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Old 11-11-2017, 02:47 PM   #8
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Originally Posted by richie43 View Post
What do you mean by this? I THINK I know, but in case I don't (and if it helps others), could you explain this please?
Just ignore the parts you already know...

When panned center using 0dB, the signal is going to be louder than if panned to one side because we lose the volume from one of the speakers that we had when the signal was dead center. That's not usually a big deal, as we'll immediately adjust the fader when we hear that difference (assuming we wanted to pan and keep the same relative volume).

However, if we set the pan law to something that is suitable, we don't usually need to make that post-pan volume readjustment, it happened during the act of panning due to the pan law used. I tend to enable it per track when I need it. Say I have a instrument who's level is perfect and all I want to do is move it in the field, I'd rather not have the perceived volume change because it was already just where I wanted it.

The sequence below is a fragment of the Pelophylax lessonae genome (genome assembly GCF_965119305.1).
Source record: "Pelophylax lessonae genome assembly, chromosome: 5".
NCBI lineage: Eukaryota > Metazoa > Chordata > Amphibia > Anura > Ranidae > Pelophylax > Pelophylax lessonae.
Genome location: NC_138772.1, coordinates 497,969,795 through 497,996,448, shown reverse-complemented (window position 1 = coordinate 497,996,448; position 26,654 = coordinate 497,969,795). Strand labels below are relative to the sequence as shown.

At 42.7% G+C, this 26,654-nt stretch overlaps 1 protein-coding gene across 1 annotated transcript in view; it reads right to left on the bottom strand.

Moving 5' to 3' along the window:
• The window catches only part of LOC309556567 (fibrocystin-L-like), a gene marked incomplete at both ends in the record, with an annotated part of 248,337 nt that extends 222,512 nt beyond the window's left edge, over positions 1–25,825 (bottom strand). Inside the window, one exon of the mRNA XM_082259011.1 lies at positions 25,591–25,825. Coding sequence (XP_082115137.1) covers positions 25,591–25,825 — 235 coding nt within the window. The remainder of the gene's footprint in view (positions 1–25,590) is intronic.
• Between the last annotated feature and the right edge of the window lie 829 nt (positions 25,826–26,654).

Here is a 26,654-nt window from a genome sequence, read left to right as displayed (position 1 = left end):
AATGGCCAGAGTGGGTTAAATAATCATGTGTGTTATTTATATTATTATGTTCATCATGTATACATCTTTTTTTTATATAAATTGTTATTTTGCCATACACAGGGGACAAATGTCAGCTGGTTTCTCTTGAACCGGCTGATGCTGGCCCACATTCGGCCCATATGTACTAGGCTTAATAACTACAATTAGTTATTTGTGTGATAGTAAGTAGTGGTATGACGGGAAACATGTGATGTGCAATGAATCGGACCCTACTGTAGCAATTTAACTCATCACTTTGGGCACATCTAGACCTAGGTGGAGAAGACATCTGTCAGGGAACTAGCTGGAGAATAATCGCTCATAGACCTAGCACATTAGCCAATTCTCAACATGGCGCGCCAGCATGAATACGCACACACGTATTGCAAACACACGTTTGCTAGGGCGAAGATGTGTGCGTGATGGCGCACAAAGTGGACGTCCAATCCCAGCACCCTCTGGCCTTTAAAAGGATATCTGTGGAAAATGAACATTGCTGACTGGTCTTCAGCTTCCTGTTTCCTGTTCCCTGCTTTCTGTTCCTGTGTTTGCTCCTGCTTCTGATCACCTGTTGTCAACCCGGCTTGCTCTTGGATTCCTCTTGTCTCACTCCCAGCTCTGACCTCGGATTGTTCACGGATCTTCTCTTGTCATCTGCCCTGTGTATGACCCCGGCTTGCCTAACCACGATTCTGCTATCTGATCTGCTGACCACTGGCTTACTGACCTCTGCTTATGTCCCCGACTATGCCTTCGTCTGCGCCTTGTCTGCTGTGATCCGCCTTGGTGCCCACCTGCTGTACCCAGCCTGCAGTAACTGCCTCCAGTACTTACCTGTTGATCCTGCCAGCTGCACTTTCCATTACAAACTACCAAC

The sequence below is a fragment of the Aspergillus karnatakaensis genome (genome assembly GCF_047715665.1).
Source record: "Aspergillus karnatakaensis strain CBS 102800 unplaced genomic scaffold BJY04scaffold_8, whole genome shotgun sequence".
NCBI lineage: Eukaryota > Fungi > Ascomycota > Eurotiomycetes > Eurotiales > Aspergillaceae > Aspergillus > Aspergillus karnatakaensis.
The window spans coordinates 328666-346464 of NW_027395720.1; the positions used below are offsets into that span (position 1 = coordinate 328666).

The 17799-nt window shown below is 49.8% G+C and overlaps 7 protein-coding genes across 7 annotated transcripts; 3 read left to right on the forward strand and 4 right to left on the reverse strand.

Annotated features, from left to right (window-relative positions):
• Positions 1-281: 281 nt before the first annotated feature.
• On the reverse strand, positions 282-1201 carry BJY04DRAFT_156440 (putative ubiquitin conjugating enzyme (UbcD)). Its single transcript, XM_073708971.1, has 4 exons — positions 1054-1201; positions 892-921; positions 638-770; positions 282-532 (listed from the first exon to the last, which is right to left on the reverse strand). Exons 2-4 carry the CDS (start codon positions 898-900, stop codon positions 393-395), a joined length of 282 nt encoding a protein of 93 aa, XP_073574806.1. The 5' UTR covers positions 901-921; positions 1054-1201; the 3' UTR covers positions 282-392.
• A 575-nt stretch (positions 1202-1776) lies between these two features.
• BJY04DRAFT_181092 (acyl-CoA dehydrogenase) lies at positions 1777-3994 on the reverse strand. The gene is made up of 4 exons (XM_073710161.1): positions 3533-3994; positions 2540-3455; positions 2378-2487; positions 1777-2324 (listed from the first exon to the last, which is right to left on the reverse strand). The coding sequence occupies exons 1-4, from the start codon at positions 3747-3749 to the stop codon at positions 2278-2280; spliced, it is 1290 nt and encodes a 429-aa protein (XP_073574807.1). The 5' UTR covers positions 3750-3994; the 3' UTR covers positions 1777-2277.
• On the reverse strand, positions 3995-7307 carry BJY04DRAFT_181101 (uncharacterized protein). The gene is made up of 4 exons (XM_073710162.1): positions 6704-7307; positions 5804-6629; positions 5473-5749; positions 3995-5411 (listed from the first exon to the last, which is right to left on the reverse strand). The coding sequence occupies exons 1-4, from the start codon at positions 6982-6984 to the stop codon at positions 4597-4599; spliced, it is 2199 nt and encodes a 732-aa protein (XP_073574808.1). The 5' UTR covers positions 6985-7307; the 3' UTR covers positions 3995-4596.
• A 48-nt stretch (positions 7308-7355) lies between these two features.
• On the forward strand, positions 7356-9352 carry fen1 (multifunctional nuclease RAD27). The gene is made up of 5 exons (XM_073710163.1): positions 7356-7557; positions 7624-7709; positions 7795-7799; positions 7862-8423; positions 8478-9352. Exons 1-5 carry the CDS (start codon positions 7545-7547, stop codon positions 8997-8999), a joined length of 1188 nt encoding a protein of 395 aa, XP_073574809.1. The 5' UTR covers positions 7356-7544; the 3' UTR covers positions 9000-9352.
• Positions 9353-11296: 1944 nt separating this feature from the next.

Now... if we are automating a pan, we likely want some pan law regardless if we are just wanting something to move around the field without volume changes. Since we are automating, we can't make the manual post adjustment because the pan position is literally a moving target after the file is rendered. Pan law attempts to fix this by compensating for that volume change as the pan is occurring.

Pretty easy to test, slowly pan from far left to far right with zero dB, it should get louder as it passes the center. Change it to something like -3dB, it should stay closer to the same volume for the entire trip.

Last edited by karbomusic; 11-11-2017 at 04:06 PM.
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